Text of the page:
Functional signs and symptoms of swallowing problems include the following:

Changes in structural integrity and changes in sensation, strength, range of motion, and coordination of orofacial musculature may result in one or more of the following:

  • Oral phase dysphagia:
    • Increased oral transit time
    • Impaired bolus manipulation
    • Increased oral residue
    • Impaired mastication
    • Premature spillage
    • Anterior bolus loss
  • Pharyngeal phase dysphagia:
    • Delayed triggering of pharyngeal swallow
    • Velar leak resulting in movement of materials into the nasopharynx
    • Impaired tongue base movement
    • Reduced pharyngeal contraction
    • Decreased laryngeal and hyoid elevation and anterior motion
    • Reduced epiglottic closure, resulting in increased risk for aspiration
    • Reduced glottic closure
    • Reduced upper esophageal opening
    • Aspiration
    • Residue in valleculae and pyriform sinuses

See ASHA's Practice Portal page on Adult Dysphagia for more details related to signs and symptoms of swallowing disorders.


  • Changes in hearing acuity (e.g., as a result of surgery, radiation, or ototoxicity from chemotherapy)
  • Tinnitus

See, for example, Dell'Aringa et al. (2009).

See also ASHA's Practice Portal pages on Hearing Loss Beyond Early Childhood and Tinnitus and Hyperacusis.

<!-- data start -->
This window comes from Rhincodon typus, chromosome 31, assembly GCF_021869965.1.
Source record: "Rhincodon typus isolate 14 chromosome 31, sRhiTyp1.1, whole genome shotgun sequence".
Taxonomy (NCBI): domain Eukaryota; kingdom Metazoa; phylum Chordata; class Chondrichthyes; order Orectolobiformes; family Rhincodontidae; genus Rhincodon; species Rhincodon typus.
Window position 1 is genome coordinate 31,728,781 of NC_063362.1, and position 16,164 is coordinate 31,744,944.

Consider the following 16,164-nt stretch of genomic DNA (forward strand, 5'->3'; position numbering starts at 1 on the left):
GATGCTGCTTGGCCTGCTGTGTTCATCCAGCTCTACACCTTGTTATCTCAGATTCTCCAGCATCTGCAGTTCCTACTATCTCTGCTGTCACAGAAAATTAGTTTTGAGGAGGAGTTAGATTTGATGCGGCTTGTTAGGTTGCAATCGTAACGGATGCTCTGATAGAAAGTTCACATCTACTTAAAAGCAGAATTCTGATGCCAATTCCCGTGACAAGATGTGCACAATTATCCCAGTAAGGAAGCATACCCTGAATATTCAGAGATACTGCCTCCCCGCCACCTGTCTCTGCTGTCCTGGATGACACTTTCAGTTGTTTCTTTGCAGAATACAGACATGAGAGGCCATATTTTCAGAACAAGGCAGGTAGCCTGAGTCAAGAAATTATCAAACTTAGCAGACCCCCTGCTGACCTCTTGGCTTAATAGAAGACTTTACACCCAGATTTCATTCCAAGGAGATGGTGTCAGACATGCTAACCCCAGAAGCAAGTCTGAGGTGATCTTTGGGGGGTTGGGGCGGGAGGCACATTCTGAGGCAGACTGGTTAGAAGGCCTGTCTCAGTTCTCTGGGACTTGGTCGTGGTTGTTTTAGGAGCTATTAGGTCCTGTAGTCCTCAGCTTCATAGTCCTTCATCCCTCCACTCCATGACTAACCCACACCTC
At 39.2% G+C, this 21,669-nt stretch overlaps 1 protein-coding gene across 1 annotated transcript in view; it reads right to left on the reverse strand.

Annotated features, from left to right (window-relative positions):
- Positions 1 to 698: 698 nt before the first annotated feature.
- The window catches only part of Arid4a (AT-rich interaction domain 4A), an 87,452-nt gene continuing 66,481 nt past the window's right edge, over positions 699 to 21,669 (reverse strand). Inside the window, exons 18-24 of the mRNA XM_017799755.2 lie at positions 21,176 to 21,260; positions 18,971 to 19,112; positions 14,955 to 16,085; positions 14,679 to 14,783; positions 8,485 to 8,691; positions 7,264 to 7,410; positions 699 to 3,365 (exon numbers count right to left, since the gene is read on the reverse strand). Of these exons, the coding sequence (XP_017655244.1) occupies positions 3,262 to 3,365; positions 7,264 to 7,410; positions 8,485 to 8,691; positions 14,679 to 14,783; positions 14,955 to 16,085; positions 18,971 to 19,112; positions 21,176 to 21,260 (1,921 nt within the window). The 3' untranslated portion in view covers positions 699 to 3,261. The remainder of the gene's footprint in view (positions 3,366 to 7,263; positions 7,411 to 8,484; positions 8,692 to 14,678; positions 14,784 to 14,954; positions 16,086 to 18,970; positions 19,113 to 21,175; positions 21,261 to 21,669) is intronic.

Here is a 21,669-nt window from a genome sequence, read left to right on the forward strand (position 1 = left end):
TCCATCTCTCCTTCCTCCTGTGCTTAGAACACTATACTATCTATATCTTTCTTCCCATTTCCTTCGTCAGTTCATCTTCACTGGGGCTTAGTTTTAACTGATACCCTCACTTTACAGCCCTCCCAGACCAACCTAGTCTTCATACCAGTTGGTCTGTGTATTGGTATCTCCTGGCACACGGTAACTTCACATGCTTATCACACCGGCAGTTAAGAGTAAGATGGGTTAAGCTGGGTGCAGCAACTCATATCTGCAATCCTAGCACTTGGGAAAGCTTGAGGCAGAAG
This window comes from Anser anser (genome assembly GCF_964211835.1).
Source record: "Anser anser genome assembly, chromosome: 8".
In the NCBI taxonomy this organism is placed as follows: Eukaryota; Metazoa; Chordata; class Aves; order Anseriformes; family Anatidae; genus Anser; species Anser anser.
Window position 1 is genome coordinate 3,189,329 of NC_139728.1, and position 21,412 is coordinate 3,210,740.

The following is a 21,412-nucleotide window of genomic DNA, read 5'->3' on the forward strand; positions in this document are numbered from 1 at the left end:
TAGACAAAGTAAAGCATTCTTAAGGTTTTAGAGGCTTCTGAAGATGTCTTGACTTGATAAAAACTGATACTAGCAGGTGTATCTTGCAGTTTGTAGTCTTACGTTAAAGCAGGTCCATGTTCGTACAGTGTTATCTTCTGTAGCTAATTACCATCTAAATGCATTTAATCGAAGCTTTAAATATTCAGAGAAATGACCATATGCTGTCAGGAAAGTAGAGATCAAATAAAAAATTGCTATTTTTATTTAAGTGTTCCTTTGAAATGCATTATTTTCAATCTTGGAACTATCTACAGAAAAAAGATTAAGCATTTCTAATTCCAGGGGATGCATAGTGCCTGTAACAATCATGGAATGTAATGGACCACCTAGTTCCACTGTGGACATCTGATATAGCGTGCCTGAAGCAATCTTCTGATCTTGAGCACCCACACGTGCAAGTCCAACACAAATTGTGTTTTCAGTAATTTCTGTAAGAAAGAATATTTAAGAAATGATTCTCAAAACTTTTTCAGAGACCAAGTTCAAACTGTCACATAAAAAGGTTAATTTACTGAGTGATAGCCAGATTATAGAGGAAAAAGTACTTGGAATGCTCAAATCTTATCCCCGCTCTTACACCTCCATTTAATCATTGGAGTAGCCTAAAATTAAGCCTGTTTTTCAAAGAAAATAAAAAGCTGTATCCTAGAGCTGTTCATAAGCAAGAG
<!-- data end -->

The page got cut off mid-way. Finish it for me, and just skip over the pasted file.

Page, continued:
Side Effects of Medical/Surgical Management

Side effects of medical (i.e., radiation therapy and chemotherapy) and surgical management, radiation therapy, and chemotherapy can have an impact on function and treatment planning. These side effects can include

  • pain (related to treatment and/or as a result of residual tumor);
  • dental problems (e.g., surgical removal of teeth or portion of jaw; dental caries; dental pain; and osteoradionecrosis);
  • facial and other structural changes, including damage to auditory pathways and structures;
  • hearing loss due to ototoxicity;
  • head and neck lymphedema;
  • loss of appetite;
  • mouth sores and mucositis;
  • nausea and vomiting;
  • numbness/reduced range of motion in the head, neck, and shoulder areas;
  • odynophagia;
  • pharyngeal/upper esophageal stenosis;
  • reduced/altered sense of taste and smell;
  • swelling of the mouth and/or throat;
  • xerostomia; and
  • trismus.

Related Signs and Symptoms

Related signs and symptoms that can have an effect on speech and language assessment and treatment include the following:

  • Cognitive deficits (e.g., changes in executive function as a consequence of radiation or chemotherapy; withdrawal from alcohol abuse)
  • Psychosocial issues resulting from the diagnosis and impact of medical/surgical management (e.g., changes in lifestyle, family and social roles, and employment)
  • Comorbidities such as cancer-related fatigue, depression, and anxiety

Content Disclaimer: The Practice Portal, ASHA policy documents, and guidelines contain information for use in all settings; however, members must consider all applicable local, state and federal requirements when applying the information in their specific work setting.